The Ambassador of Switzerland to Nigeria, Eric Mayoraz, has disclosed that his country has no more loot traceable to former Nigerian Head of State, late Sani Abacha, who was said to have stashed millions of dollars of money he looted from Nigeria’s coffers into bank accounts in Switzerland during his reign between 1993 and 1998.
The Swiss envoy made this disclosure on Thursday at a ceremony organised by the embassy to study asset recovery efforts between Nigeria and Switzerland using the infamous ‘Abacha loot’ as a focus. He added that his country has successfully repatriated over $1 billion dollars Abacha looted from Nigeria back to the country, stressing that his country no longer harbors Abacha loot.
The envoy said further that Switzerland had earlier returned $752 million tranche of the money Abacha and his family looted and stashed away in Swiss banks to Nigeria and recently repatriated another $321 million, which has been domiciled in Nigeria’s Central Bank.
Mayoraz added that Nigeria has made new laws, which make it difficult to loot its money and stash away in any part of his country stressing that the Mutual Legal Assistance recent legal Treaty the Swiss government signed with Nigeria will help to forestall the looting of the country.
“As a way out of what led to Abacha loot, we have signed a Mutual Legal Assistance treaty with Nigeria and it is meant to enable us to track and expose those who want to bring in illicit wealth and prosecute them in accordance with the laws in place.
“It is to be made clear that the new laws in Switzerland do not allow for any stolen wealth to be kept in any place in the country,” the ambassador said.
The Attorney General of the Federation and Minister of Justice, Abubakar Malami, in his reaction noted that the federal government has received the last tranche of $321 million of the Abacha loot from the Swiss Government, which he confirmed had been domiciled with the Central Bank of Nigeria. He pointed out that the money will be used to help poor and vulnerable Nigerians.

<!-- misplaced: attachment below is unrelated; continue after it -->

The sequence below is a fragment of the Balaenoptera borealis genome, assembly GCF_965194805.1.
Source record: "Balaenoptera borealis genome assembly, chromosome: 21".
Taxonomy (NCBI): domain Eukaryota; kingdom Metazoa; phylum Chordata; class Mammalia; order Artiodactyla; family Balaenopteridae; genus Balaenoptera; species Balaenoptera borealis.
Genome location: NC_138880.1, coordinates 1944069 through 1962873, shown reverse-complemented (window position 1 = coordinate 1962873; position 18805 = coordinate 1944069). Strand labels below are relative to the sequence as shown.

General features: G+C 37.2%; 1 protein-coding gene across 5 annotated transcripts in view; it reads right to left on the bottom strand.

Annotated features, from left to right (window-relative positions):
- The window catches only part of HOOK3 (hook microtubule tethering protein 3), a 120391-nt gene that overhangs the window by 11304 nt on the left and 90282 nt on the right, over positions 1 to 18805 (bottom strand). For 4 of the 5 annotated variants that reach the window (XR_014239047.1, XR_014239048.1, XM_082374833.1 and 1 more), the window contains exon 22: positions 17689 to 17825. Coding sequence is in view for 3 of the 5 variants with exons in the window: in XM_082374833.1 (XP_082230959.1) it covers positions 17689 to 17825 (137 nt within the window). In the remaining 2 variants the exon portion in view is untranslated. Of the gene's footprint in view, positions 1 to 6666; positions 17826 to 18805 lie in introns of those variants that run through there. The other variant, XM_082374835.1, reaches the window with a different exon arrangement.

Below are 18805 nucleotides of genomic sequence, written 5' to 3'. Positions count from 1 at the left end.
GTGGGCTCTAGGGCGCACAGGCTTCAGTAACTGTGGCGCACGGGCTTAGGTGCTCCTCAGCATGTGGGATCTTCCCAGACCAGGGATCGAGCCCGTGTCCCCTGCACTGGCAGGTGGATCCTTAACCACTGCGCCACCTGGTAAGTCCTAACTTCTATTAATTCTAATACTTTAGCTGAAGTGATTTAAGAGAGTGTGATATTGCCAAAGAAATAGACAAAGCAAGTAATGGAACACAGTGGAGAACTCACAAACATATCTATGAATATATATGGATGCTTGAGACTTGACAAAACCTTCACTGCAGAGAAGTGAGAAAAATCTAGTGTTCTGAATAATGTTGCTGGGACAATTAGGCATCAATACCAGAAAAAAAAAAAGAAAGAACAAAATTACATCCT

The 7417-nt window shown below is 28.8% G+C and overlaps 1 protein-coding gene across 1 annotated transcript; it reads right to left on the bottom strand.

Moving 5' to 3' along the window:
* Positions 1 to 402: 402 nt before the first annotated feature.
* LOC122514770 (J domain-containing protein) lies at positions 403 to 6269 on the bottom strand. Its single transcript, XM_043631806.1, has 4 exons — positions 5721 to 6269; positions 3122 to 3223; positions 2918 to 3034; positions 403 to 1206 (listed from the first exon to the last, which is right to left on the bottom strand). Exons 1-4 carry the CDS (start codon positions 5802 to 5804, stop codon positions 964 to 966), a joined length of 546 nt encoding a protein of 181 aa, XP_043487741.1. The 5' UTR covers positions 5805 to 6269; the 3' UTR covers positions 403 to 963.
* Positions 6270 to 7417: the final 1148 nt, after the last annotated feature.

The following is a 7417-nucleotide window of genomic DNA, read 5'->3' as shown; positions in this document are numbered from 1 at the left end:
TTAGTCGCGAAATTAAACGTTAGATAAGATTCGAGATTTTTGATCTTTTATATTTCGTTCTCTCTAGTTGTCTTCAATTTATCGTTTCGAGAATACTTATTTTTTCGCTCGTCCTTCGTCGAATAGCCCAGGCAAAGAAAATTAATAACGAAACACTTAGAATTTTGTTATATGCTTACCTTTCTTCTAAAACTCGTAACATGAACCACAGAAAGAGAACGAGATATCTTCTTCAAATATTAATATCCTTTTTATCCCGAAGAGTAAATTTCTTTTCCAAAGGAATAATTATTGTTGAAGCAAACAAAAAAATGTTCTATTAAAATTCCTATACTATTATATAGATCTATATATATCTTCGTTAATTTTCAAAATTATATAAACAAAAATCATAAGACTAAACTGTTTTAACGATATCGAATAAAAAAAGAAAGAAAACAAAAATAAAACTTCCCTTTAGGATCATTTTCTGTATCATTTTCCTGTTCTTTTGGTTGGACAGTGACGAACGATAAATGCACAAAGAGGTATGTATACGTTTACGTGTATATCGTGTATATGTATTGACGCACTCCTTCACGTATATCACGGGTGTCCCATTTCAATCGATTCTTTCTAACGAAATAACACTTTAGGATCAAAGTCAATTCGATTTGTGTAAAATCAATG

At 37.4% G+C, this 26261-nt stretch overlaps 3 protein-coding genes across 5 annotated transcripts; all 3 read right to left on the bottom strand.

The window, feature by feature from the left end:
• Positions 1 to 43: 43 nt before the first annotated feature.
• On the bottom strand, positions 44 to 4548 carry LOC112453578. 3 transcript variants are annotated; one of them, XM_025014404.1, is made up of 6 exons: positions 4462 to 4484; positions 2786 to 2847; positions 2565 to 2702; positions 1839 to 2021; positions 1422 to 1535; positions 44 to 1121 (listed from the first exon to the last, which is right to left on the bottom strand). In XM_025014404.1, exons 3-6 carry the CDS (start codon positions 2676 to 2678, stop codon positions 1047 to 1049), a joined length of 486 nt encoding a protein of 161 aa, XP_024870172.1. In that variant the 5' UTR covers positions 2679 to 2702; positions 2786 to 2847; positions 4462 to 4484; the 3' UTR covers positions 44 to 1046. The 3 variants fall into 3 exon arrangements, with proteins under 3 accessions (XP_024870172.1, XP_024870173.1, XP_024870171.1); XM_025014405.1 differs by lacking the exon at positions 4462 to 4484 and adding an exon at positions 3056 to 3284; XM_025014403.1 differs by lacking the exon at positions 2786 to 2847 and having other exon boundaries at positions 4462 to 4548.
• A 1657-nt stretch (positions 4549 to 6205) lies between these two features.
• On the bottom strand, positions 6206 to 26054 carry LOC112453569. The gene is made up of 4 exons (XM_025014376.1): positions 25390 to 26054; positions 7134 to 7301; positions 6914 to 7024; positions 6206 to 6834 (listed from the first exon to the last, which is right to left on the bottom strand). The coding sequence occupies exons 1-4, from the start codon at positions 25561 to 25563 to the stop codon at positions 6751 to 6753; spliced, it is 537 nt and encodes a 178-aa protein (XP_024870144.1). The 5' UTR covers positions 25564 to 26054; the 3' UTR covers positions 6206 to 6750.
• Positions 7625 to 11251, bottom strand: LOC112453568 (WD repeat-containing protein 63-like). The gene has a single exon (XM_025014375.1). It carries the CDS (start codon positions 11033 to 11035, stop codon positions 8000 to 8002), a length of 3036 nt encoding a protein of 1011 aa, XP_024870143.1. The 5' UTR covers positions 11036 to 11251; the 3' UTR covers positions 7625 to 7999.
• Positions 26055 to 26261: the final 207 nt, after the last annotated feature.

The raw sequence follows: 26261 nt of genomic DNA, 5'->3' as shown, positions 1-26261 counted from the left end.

The minister, who was represented by the Special Assistant to the President on Justice Reforms, Juliet Ibebaku-Nwagwu, explained that Nigeria and the World Bank agreed to use the Abacha loot to fund the National Cash Transfer Scheme to develop the entire country.
He added that the government has put in necessary processes acceptable to the World Bank and other organisations to draw down the Abacha loot from Switzerland, stressing that the processes are being strictly implemented to ensure transparency and accountability in the use of the money.
“The process of drawing down the money from the Swiss Government was not smooth but President Muhammadu Buhari insisted all the same that all the processes stipulated must be adhered to and a central agency put in place to recover the money and put mechanism in place for managing the funds,” Malami said.
Also speaking, Special Adviser to the President on Social Investment (SIP) Maryam Uwais, said that the cash transfer scheme aimed at reducing poverty in the country had been set up in about 19 states of the federation could draw cash from the Abacha loot adding that more states would soon join the scheme.
Uwais, who was represented by Linda Ekeator, Manager Legal, National Social Investments Office, noted that over 270,000 households had been captured under the scheme while the transfer of the $321 Abacha loot to beneficiaries of the programme would start in July.